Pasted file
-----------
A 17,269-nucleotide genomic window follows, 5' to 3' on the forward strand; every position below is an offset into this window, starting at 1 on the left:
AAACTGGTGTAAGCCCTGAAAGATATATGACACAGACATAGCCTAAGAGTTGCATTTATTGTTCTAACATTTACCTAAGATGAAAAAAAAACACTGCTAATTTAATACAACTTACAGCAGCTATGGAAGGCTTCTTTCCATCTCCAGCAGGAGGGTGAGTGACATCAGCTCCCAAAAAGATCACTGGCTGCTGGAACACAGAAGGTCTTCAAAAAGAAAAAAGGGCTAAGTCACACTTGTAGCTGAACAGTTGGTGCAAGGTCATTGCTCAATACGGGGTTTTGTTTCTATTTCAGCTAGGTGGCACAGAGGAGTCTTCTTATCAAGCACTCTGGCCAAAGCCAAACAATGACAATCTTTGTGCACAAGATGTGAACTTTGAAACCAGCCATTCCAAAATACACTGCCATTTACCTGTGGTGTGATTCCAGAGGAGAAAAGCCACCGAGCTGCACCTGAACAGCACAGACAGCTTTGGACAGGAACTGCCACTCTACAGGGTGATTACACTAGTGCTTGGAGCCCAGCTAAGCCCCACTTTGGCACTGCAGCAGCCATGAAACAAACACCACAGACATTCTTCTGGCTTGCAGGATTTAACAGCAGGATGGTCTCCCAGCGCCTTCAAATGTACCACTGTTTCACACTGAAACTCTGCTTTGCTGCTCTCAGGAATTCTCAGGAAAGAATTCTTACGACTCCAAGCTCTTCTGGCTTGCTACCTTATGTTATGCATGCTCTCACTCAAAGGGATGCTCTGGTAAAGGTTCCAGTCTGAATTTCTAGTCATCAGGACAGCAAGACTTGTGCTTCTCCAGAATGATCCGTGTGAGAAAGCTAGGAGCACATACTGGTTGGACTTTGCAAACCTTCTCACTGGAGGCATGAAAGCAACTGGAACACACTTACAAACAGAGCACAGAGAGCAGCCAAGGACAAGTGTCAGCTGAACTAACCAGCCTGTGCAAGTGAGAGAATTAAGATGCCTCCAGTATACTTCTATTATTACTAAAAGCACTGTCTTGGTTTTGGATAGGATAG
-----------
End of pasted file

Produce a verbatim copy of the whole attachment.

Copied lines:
A 17,269-nucleotide genomic window follows, 5' to 3' on the forward strand; every position below is an offset into this window, starting at 1 on the left:
AAACTGGTGTAAGCCCTGAAAGATATATGACACAGACATAGCCTAAGAGTTGCATTTATTGTTCTAACATTTACCTAAGATGAAAAAAAAACACTGCTAATTTAATACAACTTACAGCAGCTATGGAAGGCTTCTTTCCATCTCCAGCAGGAGGGTGAGTGACATCAGCTCCCAAAAAGATCACTGGCTGCTGGAACACAGAAGGTCTTCAAAAAGAAAAAAGGGCTAAGTCACACTTGTAGCTGAACAGTTGGTGCAAGGTCATTGCTCAATACGGGGTTTTGTTTCTATTTCAGCTAGGTGGCACAGAGGAGTCTTCTTATCAAGCACTCTGGCCAAAGCCAAACAATGACAATCTTTGTGCACAAGATGTGAACTTTGAAACCAGCCATTCCAAAATACACTGCCATTTACCTGTGGTGTGATTCCAGAGGAGAAAAGCCACCGAGCTGCACCTGAACAGCACAGACAGCTTTGGACAGGAACTGCCACTCTACAGGGTGATTACACTAGTGCTTGGAGCCCAGCTAAGCCCCACTTTGGCACTGCAGCAGCCATGAAACAAACACCACAGACATTCTTCTGGCTTGCAGGATTTAACAGCAGGATGGTCTCCCAGCGCCTTCAAATGTACCACTGTTTCACACTGAAACTCTGCTTTGCTGCTCTCAGGAATTCTCAGGAAAGAATTCTTACGACTCCAAGCTCTTCTGGCTTGCTACCTTATGTTATGCATGCTCTCACTCAAAGGGATGCTCTGGTAAAGGTTCCAGTCTGAATTTCTAGTCATCAGGACAGCAAGACTTGTGCTTCTCCAGAATGATCCGTGTGAGAAAGCTAGGAGCACATACTGGTTGGACTTTGCAAACCTTCTCACTGGAGGCATGAAAGCAACTGGAACACACTTACAAACAGAGCACAGAGAGCAGCCAAGGACAAGTGTCAGCTGAACTAACCAGCCTGTGCAAGTGAGAGAATTAAGATGCCTCCAGTATACTTCTATTATTACTAAAAGCACTGTCTTGGTTTTGGATAGGATAG